GFM Network News


WLPIP calf price insurance deadline extended

Three-week extension includes nine purchasing days

Cattle producers in the western provinces will get extra decision-making time this year on the calf price insurance available through Western Livestock Price Insurance (WLPIP). The Prairies’ Crown ag insurance corporations announced Thursday that the deadline to buy WLPIP calf price insurance for 2020 has been extended to June 18. The new deadline, reset from

The key to treating a calf with scours is to identify the problem and treat the animal early.

Diarrhea can be deadly for calves

A number of different factors can cause this serious issue

Cattle producers need to be on the lookout for calf diarrhea, according to North Dakota State University Extension livestock experts. The majority of scours, or diarrhea, cases occur when calves are three to 16 days old. Untreated calves essentially die of shock from a loss of fluids and electrolyte imbalances. “Calf scours is most often


Getting ready ahead of time can help ensure a successful calving season.

Prepare for spring calving

A few simple steps can set your operation up for success

Planning and preparing for the calving season can help not only minimize calf losses but also improve calves’ performance, according to North Dakota State University Extension livestock specialists. The nutrition status of the calving herd is one issue to consider in preparing for the upcoming spring calving season. “Although this should be an earlier concern,

Now is a good time to check udders of cows and bred heifers

Beef 911: Paying attention to teat and udder conformation greatly reduces the odds of having a cow with mastitis

Before calving is a good time for scrutinizing the udders of cows and bred heifers. Occasionally chronic infected quarters (probably emanating from the year previous) are highly visible as large swollen quarters compared to the other three. They will often flare up a few weeks before calving as the colostrum is being formed. Usually the

This cow herd at NDSU’s Dickinson Research Extension Center is in the last trimester of gestation.

Body condition vital to calving success

Proper feed, good water and a reasonable space with wind protection will keep a cow content

During the last trimester of pregnancy in beef cows, the fetus grows rapidly, placing increasing nutrient demands on the cow. In addition, cold weather increases the cow’s nutrient requirements. “Body condition plays an important role in successfully wintering beef cows,” says Yuri Montanholi, North Dakota State University Extension beef cattle specialist. “Late weaning, overstocking, late


Conception rates have been a concern for vets and livestock specialists as early as last spring.

Open cow rates sky high

Some cattle producers in the Interlake will have their calf crop cut by a quarter next year thanks to poor nutrition earlier this season

Cattle vets are seeing their fears on fertility realized as more and more pregnancy checks come back open. Dr. Keri Hudson Reykdal, of Ashern, has noted alarmingly consistent open rates between 20 and 30 per cent, four to six times what she would expect in a normal year. Hudson Reykdal estimates a normal open rate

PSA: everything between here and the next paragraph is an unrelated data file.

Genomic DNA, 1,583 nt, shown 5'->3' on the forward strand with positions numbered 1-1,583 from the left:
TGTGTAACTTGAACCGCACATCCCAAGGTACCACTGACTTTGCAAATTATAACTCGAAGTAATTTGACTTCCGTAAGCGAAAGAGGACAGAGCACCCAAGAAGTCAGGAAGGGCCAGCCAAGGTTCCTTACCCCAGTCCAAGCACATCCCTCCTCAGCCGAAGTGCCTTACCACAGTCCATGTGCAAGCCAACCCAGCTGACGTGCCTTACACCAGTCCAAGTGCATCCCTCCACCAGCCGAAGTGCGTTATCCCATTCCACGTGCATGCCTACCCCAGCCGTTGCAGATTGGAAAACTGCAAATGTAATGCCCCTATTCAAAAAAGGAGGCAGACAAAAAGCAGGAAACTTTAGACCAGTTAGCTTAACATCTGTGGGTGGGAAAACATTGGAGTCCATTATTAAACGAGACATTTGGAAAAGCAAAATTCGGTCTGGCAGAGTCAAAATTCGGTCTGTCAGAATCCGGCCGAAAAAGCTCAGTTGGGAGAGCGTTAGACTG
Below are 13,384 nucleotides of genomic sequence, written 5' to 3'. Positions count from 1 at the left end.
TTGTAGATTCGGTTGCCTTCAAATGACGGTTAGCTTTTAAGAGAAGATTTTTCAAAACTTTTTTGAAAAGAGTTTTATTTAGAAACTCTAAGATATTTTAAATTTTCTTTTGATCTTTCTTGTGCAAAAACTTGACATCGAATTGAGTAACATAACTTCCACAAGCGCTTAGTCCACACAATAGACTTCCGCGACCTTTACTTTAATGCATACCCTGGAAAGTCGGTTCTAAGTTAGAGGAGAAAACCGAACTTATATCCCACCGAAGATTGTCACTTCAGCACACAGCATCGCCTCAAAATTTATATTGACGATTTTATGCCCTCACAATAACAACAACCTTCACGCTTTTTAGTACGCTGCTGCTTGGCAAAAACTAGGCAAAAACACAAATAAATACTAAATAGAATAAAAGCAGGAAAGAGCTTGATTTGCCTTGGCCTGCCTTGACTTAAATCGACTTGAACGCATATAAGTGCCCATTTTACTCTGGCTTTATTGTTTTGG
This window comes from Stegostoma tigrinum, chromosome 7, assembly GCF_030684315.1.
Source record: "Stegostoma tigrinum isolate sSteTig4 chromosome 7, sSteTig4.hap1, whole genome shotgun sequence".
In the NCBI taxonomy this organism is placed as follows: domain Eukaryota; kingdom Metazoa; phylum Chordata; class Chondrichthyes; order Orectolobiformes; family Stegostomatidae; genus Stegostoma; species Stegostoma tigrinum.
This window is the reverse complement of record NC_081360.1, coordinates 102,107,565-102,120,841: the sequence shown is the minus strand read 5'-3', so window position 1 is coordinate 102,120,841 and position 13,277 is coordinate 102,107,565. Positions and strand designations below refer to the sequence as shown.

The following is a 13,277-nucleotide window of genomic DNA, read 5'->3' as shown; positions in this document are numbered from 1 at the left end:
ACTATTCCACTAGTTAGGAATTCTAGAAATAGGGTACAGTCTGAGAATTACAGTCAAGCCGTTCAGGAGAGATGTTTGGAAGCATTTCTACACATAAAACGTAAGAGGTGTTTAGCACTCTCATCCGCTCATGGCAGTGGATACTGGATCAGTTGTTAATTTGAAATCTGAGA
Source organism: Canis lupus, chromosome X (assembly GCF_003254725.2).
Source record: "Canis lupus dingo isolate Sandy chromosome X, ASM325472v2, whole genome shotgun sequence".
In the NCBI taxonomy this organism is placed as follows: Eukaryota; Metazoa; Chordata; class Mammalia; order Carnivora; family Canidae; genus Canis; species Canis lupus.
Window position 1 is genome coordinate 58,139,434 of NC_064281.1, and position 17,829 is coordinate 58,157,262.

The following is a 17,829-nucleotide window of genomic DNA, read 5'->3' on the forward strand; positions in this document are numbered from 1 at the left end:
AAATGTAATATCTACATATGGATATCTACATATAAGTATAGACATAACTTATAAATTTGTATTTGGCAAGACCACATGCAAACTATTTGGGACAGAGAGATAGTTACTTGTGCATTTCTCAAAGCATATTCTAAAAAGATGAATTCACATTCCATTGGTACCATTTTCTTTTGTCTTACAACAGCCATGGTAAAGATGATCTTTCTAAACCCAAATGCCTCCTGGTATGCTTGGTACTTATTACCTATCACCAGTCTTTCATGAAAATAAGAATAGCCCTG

Protect the health of the youngest members of your herd by keeping a close eye out for scours.

Keep an eye out for scours

Reduce the risk of scours and other early-life problems for calves with these tips

Protect your calves from scours, especially during the first days of life. The majority of scours, or diarrhea, cases occur when calves are three and 16 days old. Untreated calves essentially die of shock from a loss of fluids, say production specialists from North Dakota State University. “Calf scours are most often associated with infectious,

Pens full of healthy cows and calves are a welcoming sight for local cattle producers.

Winter calving season has come to an end

Cattle producers must face cold weather extremes to see healthy calves

Success for a cow-calf producer is related to the ability of the producer to wean one healthy calf per cow each year; a set of twins is additional dollars in the bank. When that calving season is done varies, but the objective of any operation is to try to keep the calving interval as short


This winter’s snowfall and bone-chilling temperatures have created difficult calving conditions.

Winter calving requires diligence

There are risks to both winter calving outdoors and indoor births

Winter calving can lead to health risks for the newborns, North Dakota State University Extension livestock specialists caution. This winter’s heavy snowfall and dangerous wind chills have created calving conditions that are difficult to manage and put the ears, feet and life of newborn calves at risk. However, calving indoors also has its drawbacks. “When

Newborn calves must suckle soon after birth to get the lifelong health benefits of consuming colostrum.

Is your calf getting enough colostrum?

Farmers may want to take product source, birth ease and method of feeding into account when determining if a calf has got enough colostrum in the first few hours

A calf should have a strong suckle reflex 10 minutes after birth, or they’ll likely need human help to get enough colostrum. That’s the message that Dr. Craig Dorin of Airdrie, Alta., had for producers as the early calving season gets underway. Dorin was one of two veterinarians to touch on colostrum during a recent